Unlocking ecosystem building

Why we need a holistic approach to ecosystem building.

What they don’t tell you in ecosystem building school

When one of my earliest mentors changed cities and careers, I was befuddled that he could step back from his work. He had co-founded the region’s first accelerator for high-growth startups and advocated for the needs of entrepreneurs every chance he got. For more than five years, he poured his personal sweat, blood and tears into supporting entrepreneurs every step of the way. 

When I visited his new hometown a year later, I asked him over lunch whether he missed it, the ecosystem building. He looked me straight in the eye and said “My work is not who I am. It doesn’t define me as a person.” My fork hung mid-air while my insides screamed “Yes! Yes it absolutely is! If I’m not supporting entrepreneurs and building a supportive community around them, then I’m not sure what I’m in this world to do!” On the outside, I nodded and continued chewing my salad in contemplation. 

I have since done some work to step away from my martyr complex but still, I’m convinced that ecosystem building is a deeply personal desire to change our communities for the better. Some might even call it a calling.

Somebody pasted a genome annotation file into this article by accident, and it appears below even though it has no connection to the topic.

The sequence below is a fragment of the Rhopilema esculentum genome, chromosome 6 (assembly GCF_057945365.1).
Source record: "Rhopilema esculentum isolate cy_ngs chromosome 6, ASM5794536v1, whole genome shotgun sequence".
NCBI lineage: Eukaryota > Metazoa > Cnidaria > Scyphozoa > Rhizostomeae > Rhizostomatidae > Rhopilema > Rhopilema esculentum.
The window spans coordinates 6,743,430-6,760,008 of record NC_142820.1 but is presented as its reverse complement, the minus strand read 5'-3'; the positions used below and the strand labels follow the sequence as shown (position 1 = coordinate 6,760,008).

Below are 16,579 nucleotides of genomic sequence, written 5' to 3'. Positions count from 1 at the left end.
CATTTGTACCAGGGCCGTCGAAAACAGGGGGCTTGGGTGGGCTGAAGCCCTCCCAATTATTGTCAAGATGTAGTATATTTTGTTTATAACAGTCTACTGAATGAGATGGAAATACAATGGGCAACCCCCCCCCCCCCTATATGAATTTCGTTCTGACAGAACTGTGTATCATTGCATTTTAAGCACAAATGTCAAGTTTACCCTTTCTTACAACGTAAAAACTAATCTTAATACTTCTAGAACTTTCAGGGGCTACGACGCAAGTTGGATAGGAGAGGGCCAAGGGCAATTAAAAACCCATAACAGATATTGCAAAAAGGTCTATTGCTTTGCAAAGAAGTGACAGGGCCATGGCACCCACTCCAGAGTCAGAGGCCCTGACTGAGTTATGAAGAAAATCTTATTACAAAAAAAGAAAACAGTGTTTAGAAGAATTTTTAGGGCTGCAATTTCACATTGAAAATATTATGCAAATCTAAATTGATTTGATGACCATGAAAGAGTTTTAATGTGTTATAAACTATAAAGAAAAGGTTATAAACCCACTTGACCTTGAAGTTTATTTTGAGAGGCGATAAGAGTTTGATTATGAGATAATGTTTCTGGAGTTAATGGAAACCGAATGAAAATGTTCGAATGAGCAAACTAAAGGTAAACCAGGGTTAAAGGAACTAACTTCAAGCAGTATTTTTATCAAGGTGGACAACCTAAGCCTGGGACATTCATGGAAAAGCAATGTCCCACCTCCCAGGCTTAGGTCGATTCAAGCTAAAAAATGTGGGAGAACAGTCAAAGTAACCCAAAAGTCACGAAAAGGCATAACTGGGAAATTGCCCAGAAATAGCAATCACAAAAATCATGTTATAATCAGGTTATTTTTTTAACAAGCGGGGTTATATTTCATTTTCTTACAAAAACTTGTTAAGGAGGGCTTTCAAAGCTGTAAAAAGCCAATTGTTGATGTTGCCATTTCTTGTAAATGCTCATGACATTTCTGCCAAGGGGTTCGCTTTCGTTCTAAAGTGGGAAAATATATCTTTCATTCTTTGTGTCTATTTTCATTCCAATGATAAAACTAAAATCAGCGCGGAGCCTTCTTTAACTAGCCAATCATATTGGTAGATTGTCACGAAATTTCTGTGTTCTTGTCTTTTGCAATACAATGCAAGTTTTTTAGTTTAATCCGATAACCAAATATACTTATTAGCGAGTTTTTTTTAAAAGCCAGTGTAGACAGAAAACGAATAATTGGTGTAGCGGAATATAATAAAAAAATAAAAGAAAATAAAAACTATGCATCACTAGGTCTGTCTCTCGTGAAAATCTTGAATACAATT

If you read “Unlocking Entrepreneurship“, you know that in thriving ecosystems, entrepreneurs of ALL backgrounds start, manage and grow viable and sustainable businesses leading to higher levels of self actualization, employment, innovation and investment in public services (education, infrastructure etc.), thereby creating economic growth, prosperity and quality of life in communities! You also know that in order to actually build and nurture entrepreneurial ecosystems, we need so-called ecosystem builders.

In this second part, we’ll dive deeper into a topic that has mostly been discussed in hushed tones behind closed doors: Our personal resilience, mastery and wellbeing as servant leaders.

It’s so damn personal

Building and nurturing ecosystems for social change requires a certain mindset and skills (which we explored in part 1) and a robust mental and emotional foundation (which I refer to as personal mastery, explored here). I have interviewed more than a hundred ecosystem builders for social change (meet them here and here). What I took away from these conversations is that effective ecosystem builder are:

  • Champions, cheerleaders and resource connectors, who identify
  • Systemic gaps, solutions and stakeholders 
  • Serving their local community selflessly with the goal of creating
  • Long-term and systemic change.

In other words, they are a dedicated bunch of people who believe in the power of entrepreneurship as a force for social change in their communities. And they take this work very personally.

I can say with a hand on my heart and the most sincere look into your eyes: The best, most effective ecosystem builders share a way of thinking that goes beyond what you can teach or train someone to do. It’s personal. These change makers:

  • Have a deep love for their community and want to see it thrive
  • Put the needs of entrepreneurs ahead of their own and those of other stakeholders